I joined Replay in January as a Community Lead and was excited to hit the ground running.
I had the chance to contribute to the open source devtools repo with my first bug fix. Merging that first pull request is a rite of passage with any new company, and this was a fun one because I gained real world experience using Replay to debug Replay!
To be honest, I was a little nervous. I have software development experience but hadn’t pushed production code in over a year. But, dogfooding your own product is important, and if Replay is going to help developers of all experience levels demystify debugging, the best place to start was with myself!
These are the steps I used to debug the issue, which can serve as a good framework for approaching many types of bugs.
Reproduce the issue
If you haven’t used Replay before, it lets you record a browser session to produce a shareable replay for collaborative debugging. The replay isn’t just a video — everything from the browser is recorded so you can inspect ✨ all the things ✨ . The ‘Why Replay?’ guide in our docs is a good overview if you’re not familiar.
💡 A reproducible example of a bug is required for debugging. Trying to debug without one is almost always impossible because you don’t have insight into what’s happening with your code.
Right away I could see the issue in the Viewer.
When using the Command Palette and selecting Open Viewer, the side panel doesn’t switch the way it should, and the layout gets — to use the technical term — borked.
This is a less common method for switching views. Typically you’d use the Viewer/DevTools toggle in the upper right-hand corner, which doesn’t result in this issue.
Understand the expected behavior
With a reproducible example, I can move on with debugging. At this point I don’t even have a developer environment set up for this codebase, and I don’t need one! I can do all my debugging right inside the replay.
💡 When debugging an issue, you need to understand what working looks like before you can fix what’s broken.
Replay includes the code from the browser. We’ve also added source maps to see how the browser code maps back to our actual source code.
I knew this bug didn’t occur when using the toggle to switch views. So that means there must be a difference between the working code and the code causing the bug. Again, I’m brand new to this codebase, so I need to understand what the working code looks like.
With Replay, I’m able to see all of our components like I would in a code editor or IDE. Comments can be added directly to lines of code, and Jason helpfully highlighted where we are handling the toggle switch. By clicking on his comment, I was able to jump right into the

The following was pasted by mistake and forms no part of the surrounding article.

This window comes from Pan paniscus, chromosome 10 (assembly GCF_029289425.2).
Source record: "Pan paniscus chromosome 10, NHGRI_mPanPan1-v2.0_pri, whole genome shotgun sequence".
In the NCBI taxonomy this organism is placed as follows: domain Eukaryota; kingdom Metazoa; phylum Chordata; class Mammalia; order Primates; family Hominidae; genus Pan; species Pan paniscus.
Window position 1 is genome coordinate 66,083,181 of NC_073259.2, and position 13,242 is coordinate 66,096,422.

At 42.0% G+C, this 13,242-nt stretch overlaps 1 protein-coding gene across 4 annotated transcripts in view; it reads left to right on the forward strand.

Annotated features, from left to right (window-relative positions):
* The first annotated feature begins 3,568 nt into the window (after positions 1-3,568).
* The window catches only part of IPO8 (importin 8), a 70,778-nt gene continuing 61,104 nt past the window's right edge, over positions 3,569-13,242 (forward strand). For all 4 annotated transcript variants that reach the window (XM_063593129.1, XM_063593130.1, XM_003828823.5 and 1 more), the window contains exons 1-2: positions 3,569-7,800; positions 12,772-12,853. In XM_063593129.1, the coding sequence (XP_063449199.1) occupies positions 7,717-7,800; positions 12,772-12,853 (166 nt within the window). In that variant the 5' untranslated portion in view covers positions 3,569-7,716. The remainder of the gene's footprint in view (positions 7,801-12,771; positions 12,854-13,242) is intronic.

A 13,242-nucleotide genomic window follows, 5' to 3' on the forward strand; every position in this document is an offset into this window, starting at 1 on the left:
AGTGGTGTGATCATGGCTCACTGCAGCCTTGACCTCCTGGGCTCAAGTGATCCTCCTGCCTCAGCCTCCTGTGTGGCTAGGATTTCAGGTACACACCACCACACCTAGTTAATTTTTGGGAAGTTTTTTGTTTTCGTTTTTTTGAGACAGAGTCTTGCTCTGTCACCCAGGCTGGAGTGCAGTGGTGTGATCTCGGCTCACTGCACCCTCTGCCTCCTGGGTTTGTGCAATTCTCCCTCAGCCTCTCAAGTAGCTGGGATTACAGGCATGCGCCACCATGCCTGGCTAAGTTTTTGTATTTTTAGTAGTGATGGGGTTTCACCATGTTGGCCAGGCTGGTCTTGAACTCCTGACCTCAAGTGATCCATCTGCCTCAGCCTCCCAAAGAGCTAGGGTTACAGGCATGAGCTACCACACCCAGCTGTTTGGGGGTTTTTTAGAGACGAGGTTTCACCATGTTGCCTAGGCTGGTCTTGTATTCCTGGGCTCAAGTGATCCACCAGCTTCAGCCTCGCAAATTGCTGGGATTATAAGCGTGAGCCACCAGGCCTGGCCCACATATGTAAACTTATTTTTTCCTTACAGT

ViewToggle.tsx component file I needed to understand the logical flow of the view switch.
Within this file, I can see there are
setPrimarySelectedPanel() functions that are executed when the toggle is selected. There is also some logic that checks the current panel in view before updating.
Now I know what the working code looks like — time to investigate how using the Command Palette to switch views is different.
Isolate the issue
Within the replay, I’m also able to see what code executed and evaluate expressions from any point in the time of the recording. This was helpful because I could see that the
executeCommand() function in the
CommandPalette.tsx component file triggered one time. I can also see the values of the
shownCommands array and the value of
activeIndex at the time the function executed. This leads me to the
open_viewer command, our culprit.
💡 When debugging, it’s tempting to try a lot of different things if you don’t know where to start. This can lead to frustration and use up a lot of your time. Instead, try to isolate the code that actually executed as closely to the triggering event as possible.
Identify the root cause
We are so close now! Now that we’ve isolated the code executing when the bug occurs, let’s compare it to the code we already know actually works.
💡 Identifying the root cause means finding the primary reason why the code is not working. Sometimes we try to solve for side effects instead of the root cause. Try to trace the bug all the way down to its true source.
This is the
executeCommand function, which we know is taking in the
open_viewer key. On line 375 from the replay we see that we’re dispatching
setViewMode(), but there is no
setPrimaryPanel() . Caught you! 🐛🔍
Implement the solution
All the collaboration on how to implement a solution for the bug happened right in the replay. Ultimately, we decided to move the
setSelectedPrimaryPanel() logic inside
setViewMode() so they always happen at the same time, regardless of the source of the change. You can check out the implementation in the pull request here.
Bonus: Identify a related bug
While investigating the sidebar issue, I noticed that there is another difference between the working and non-working code. Inside
ViewToggle.tsx, there is logic that delays the dispatch of
setViewMode() to allow for the animation of the toggle. This does not happen when we switch views with the Command Palette.
In the Viewer, I was able to see that the view in the layout updates before the animation completes. This is a separate bug that can also be addressed by better organizing how we handle changes to the view mode and having a single source of truth for updates. Check out the GitHub issue here for how we plan to approach this fix.
This is a great example of how a standard methodology for approaching debugging can help you better understand your code overall and even identify other areas of improvement.
You can learn more about using Replay to debug your own application by checking out our documentation. The ‘Debugging a replay’ guide walks through the main debugging functionality, and if you’re interested in our open source work, check out Contributing to Replay.
This post was originally published on the Replay blog.